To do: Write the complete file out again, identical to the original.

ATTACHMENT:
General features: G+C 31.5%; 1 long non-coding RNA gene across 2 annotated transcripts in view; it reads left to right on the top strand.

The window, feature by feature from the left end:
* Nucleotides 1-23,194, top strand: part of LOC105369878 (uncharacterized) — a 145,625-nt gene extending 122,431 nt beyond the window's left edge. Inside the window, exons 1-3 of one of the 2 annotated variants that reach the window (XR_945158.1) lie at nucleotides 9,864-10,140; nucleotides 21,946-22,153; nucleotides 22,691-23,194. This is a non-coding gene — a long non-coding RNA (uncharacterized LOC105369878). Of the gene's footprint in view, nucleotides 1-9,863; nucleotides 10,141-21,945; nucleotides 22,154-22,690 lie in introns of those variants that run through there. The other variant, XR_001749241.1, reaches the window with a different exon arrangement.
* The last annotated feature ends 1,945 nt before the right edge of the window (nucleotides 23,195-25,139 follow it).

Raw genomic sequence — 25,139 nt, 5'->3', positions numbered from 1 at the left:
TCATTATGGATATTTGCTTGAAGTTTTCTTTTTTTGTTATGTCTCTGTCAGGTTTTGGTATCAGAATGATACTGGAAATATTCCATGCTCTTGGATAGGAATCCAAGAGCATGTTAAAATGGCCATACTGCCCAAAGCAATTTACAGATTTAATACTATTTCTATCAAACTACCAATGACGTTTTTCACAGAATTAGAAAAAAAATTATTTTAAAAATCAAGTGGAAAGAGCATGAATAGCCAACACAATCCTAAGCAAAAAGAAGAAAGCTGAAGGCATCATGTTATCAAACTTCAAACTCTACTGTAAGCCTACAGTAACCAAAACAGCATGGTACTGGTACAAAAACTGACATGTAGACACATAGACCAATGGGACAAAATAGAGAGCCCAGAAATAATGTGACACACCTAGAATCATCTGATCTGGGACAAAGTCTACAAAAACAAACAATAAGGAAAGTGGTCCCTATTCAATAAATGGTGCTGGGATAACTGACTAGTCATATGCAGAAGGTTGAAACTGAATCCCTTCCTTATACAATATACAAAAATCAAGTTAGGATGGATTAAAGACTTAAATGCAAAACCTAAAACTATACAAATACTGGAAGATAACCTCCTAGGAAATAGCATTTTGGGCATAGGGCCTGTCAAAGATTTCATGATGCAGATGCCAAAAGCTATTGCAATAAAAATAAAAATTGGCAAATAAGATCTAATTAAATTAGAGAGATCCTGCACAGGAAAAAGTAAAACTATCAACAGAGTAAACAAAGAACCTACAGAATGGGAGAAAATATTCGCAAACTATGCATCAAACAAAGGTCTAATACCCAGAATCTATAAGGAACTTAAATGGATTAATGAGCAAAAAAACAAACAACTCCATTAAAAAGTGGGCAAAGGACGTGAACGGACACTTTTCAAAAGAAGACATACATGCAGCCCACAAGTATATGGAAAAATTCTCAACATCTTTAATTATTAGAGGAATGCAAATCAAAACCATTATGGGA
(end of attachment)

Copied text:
General features: G+C 31.5%; 1 long non-coding RNA gene across 2 annotated transcripts in view; it reads left to right on the top strand.

The window, feature by feature from the left end:
* Nucleotides 1-23,194, top strand: part of LOC105369878 (uncharacterized) — a 145,625-nt gene extending 122,431 nt beyond the window's left edge. Inside the window, exons 1-3 of one of the 2 annotated variants that reach the window (XR_945158.1) lie at nucleotides 9,864-10,140; nucleotides 21,946-22,153; nucleotides 22,691-23,194. This is a non-coding gene — a long non-coding RNA (uncharacterized LOC105369878). Of the gene's footprint in view, nucleotides 1-9,863; nucleotides 10,141-21,945; nucleotides 22,154-22,690 lie in introns of those variants that run through there. The other variant, XR_001749241.1, reaches the window with a different exon arrangement.
* The last annotated feature ends 1,945 nt before the right edge of the window (nucleotides 23,195-25,139 follow it).

Raw genomic sequence — 25,139 nt, 5'->3', positions numbered from 1 at the left:
TCATTATGGATATTTGCTTGAAGTTTTCTTTTTTTGTTATGTCTCTGTCAGGTTTTGGTATCAGAATGATACTGGAAATATTCCATGCTCTTGGATAGGAATCCAAGAGCATGTTAAAATGGCCATACTGCCCAAAGCAATTTACAGATTTAATACTATTTCTATCAAACTACCAATGACGTTTTTCACAGAATTAGAAAAAAAATTATTTTAAAAATCAAGTGGAAAGAGCATGAATAGCCAACACAATCCTAAGCAAAAAGAAGAAAGCTGAAGGCATCATGTTATCAAACTTCAAACTCTACTGTAAGCCTACAGTAACCAAAACAGCATGGTACTGGTACAAAAACTGACATGTAGACACATAGACCAATGGGACAAAATAGAGAGCCCAGAAATAATGTGACACACCTAGAATCATCTGATCTGGGACAAAGTCTACAAAAACAAACAATAAGGAAAGTGGTCCCTATTCAATAAATGGTGCTGGGATAACTGACTAGTCATATGCAGAAGGTTGAAACTGAATCCCTTCCTTATACAATATACAAAAATCAAGTTAGGATGGATTAAAGACTTAAATGCAAAACCTAAAACTATACAAATACTGGAAGATAACCTCCTAGGAAATAGCATTTTGGGCATAGGGCCTGTCAAAGATTTCATGATGCAGATGCCAAAAGCTATTGCAATAAAAATAAAAATTGGCAAATAAGATCTAATTAAATTAGAGAGATCCTGCACAGGAAAAAGTAAAACTATCAACAGAGTAAACAAAGAACCTACAGAATGGGAGAAAATATTCGCAAACTATGCATCAAACAAAGGTCTAATACCCAGAATCTATAAGGAACTTAAATGGATTAATGAGCAAAAAAACAAACAACTCCATTAAAAAGTGGGCAAAGGACGTGAACGGACACTTTTCAAAAGAAGACATACATGCAGCCCACAAGTATATGGAAAAATTCTCAACATCTTTAATTATTAGAGGAATGCAAATCAAAACCATTATGGGA